by ViVien Hoang
ViVien Hoang is a volunteer with Rattie Ratz Rescue in the bay area of California. Each month KRL will be featuring at least one animal rescue adventure story, and every other month there will be one from Rattie Ratz.
I’ve had pet rats for over 10 years, everything from peach-fuzz babies to special needs, elderly rats. I like to think that all those years and all those rats mean I have some insight into what our rodent friends are thinking. Here’s my primer on what goes on inside a rat’s mind!
1. A new object: “Will it eat me? Nope….Can I eat it?” Whenever a rat encounters a new object or thing, their first reaction is to gauge the threat level. Scary or not scary? Since most pet rats are unlikely to truly encounter something life-threatening, their next reaction is to try to eat it. They’ll take a tentative bite, think about it, and maybe try another bite from a different angle. More industrious rats may also consider “Can I use this in my nest?” or “How easy is this to rip into shreds?” Because rats tend to put everything in their mouths at least once, rat proofing your pet’s play area is recommended.
a. My food is mine.
b. My cage mate’s food is mine.
c. Your food is mine.
d. All food is mine.
I’ve had slices of pizza stolen off my plate. My sister had a cookie stolen from her mouth (That’s what you get for talking while eating!). Rats will spend hours stealing food from each other moving the choicest pieces from one stash to another. At the end of the day, the only good defense against food thievery is to not eat while there are rats out!
3. Feeding Time: It’s always feeding time.
My current foster rats, Ollie and Jeffrey, will always act like they’ve never been fed, like they’ve never eaten a morsel of food in their lives, never ever! They’ve perfected the “Look”: standing on their hind legs with one paw on the cage bars and begging, pleading eyes gazing up at you, imploringly. Never mind the piles of food hidden behind the exercise wheel or the fact that you literally just filled up their food bowl. Rat logic dictates that the best time to feed them is when they’ve just been fed! Because rats enjoy their food so much, it’s key to feed them a well-balanced diet that includes fresh fruits and vegetables.
4. Nap Time: The best time to sleep, other than when you’re not eating, is immediately after eating. A full belly, a comfortable hammock, and warm rat piles are hard to resist. Rats are crepuscular, meaning they tend to be most active at dawn and dusk, but many pet rats will also adapt their sleep pattern to their humans’ activities. After all, how can you steal and beg for food if you aren’t awake when your humans are?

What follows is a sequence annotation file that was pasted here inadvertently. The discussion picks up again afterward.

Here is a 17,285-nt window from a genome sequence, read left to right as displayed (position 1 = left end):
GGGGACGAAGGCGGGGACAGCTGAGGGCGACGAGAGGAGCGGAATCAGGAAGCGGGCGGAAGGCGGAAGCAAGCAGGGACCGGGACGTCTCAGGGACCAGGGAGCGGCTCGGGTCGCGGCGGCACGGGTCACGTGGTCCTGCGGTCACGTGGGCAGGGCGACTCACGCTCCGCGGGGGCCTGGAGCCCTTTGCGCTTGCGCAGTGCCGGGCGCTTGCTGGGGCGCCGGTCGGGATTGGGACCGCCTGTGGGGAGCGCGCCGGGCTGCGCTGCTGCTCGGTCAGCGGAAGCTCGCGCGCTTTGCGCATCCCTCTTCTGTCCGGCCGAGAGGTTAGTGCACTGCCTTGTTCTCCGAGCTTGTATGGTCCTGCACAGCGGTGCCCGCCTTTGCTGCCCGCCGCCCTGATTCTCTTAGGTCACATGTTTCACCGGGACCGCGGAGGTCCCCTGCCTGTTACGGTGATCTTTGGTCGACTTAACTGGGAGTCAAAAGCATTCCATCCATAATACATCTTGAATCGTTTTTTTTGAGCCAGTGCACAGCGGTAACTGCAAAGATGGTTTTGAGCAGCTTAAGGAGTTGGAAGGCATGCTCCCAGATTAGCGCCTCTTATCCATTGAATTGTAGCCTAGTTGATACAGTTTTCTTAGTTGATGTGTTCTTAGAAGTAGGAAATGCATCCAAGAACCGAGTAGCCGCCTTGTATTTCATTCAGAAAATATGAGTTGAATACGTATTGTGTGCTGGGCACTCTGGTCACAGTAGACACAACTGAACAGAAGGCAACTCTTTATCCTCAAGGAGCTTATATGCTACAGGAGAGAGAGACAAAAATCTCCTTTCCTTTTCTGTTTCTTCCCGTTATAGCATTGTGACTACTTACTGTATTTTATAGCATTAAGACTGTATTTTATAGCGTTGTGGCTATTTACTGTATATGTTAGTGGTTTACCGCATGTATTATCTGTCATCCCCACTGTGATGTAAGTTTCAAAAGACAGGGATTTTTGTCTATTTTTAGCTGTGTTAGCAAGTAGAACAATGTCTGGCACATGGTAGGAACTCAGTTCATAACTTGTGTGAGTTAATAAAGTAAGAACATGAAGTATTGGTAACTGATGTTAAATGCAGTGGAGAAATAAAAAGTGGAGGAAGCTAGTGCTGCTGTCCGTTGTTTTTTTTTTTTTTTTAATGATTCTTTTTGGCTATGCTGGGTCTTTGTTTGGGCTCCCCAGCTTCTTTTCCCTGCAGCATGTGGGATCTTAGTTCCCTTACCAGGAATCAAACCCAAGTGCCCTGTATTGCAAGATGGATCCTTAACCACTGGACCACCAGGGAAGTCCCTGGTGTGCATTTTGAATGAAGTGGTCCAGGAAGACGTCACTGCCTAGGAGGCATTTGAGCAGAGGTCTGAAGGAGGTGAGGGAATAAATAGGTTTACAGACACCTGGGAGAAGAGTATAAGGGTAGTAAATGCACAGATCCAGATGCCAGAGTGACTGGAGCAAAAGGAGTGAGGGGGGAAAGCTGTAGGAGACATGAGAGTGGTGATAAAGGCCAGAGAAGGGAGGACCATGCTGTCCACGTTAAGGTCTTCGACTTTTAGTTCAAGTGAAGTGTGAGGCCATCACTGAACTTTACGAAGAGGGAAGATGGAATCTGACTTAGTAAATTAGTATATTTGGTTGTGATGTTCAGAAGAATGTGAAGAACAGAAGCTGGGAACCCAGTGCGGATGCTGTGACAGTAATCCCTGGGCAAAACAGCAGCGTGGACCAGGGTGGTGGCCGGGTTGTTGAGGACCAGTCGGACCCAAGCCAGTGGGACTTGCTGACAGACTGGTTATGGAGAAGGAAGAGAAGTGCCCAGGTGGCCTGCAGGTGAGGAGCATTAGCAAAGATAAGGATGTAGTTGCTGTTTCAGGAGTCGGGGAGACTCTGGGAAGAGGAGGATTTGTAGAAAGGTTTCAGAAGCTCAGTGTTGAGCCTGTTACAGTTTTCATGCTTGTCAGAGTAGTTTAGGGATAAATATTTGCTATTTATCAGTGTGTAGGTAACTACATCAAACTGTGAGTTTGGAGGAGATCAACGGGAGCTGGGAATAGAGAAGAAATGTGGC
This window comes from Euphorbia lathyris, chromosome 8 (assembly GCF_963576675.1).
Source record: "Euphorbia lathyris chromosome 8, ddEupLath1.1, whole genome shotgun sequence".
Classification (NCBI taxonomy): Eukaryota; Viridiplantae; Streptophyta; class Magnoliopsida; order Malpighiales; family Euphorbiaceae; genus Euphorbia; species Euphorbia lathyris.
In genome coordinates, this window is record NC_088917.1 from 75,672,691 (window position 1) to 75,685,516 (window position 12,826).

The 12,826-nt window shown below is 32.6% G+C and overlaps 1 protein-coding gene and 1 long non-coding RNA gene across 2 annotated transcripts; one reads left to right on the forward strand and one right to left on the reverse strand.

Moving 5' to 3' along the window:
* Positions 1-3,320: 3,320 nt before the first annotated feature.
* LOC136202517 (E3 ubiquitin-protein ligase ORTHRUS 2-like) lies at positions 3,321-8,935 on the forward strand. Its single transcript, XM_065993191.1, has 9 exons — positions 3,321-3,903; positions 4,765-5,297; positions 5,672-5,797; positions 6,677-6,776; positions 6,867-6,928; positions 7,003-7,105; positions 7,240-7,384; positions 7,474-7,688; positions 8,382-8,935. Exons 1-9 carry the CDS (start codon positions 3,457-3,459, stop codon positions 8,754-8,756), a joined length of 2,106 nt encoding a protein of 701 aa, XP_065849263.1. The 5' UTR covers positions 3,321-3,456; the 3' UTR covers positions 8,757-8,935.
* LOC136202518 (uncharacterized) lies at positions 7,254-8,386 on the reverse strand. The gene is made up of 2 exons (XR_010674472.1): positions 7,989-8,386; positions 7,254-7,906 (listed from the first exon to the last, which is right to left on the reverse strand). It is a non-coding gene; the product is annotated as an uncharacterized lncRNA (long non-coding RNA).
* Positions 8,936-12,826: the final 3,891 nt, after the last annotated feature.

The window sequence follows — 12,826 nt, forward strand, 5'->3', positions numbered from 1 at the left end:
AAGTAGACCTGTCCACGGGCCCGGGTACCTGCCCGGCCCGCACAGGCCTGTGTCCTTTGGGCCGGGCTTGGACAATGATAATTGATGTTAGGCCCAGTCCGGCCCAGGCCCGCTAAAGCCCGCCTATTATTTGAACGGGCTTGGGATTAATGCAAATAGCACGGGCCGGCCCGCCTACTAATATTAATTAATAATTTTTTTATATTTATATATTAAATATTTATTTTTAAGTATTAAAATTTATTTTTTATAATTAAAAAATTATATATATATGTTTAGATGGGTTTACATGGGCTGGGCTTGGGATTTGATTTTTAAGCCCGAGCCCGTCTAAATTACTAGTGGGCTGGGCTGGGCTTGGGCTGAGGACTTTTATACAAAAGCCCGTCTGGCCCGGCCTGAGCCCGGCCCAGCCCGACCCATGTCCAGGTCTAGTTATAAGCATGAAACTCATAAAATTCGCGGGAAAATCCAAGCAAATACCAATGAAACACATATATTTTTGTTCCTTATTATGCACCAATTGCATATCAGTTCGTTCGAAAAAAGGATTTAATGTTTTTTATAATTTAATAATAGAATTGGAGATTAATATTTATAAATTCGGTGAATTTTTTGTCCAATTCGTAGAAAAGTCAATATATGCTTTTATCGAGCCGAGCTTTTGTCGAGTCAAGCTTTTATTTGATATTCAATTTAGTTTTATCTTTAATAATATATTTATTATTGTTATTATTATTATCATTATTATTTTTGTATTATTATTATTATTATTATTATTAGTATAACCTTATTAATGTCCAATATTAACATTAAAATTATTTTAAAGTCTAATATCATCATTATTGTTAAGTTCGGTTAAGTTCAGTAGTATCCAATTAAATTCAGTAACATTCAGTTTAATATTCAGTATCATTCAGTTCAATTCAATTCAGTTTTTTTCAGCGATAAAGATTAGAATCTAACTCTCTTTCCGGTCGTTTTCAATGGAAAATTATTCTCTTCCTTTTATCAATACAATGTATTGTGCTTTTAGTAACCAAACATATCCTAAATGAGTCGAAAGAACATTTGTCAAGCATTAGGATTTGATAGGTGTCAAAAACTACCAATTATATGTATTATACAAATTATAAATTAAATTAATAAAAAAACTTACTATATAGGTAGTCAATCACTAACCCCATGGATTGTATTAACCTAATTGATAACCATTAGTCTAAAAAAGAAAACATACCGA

5. Snuggle Sessions: Not all rats are cuddlers, but those that are will let you know. They’ll sidle up to you, nudge your hands and fingers with their faces, and brux and boggle when you scratch the right spot. It can be alarming the first time you see it, but it’s a good thing! Bruxing is when a rat grinds its teeth together; it’s often associated with boggling, where a rat’s eyeballs vibrate rapidly, because a rat’s jaw muscle goes behind a rat’s eyeball, in the eye socket. It’s weird, but it’s the equivalent of a cat purr and expresses relaxation and contentment. Now imagine if humans boggled whenever we were happy!
6. Play: Playful rats will exhibit a behavior commonly called “popcorning”. They will bounce around, in short, spazzy bursts. Sometimes they’ll give their heads a shake, and then hop towards you before hopping away. This is a rat’s way of letting you know it wants to wrestle and play a game of Tag! Rats will pin each other and groom each other, an important social interaction. Tickle fights are always appreciated and some studies have indicated that rats “laugh” in high-frequency, ultrasonic chirps that we can’t hear. Other rats love to chase fluttery objects, such as feathers on a string or even your wiggling fingers. A game of tug of war with pieces of rope or even pieces of food are especially fun when the rats start getting older and stronger.
Rats may look different than humans, but in the end they want many of the same things we do: food, shelter, safety, and companionship. Rattie Ratz has made it our mission to provide our furry rodent friends with all this and to place them in their forever homes.
Rattie Ratz: Rescue, Resource, & Referral
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Check out more animal rescue stories in our Pet Perspective section & watch for more stories from Rattie Ratz every other month. Advertise in KRL and 10% of your advertising fees can go to Rattie Ratz.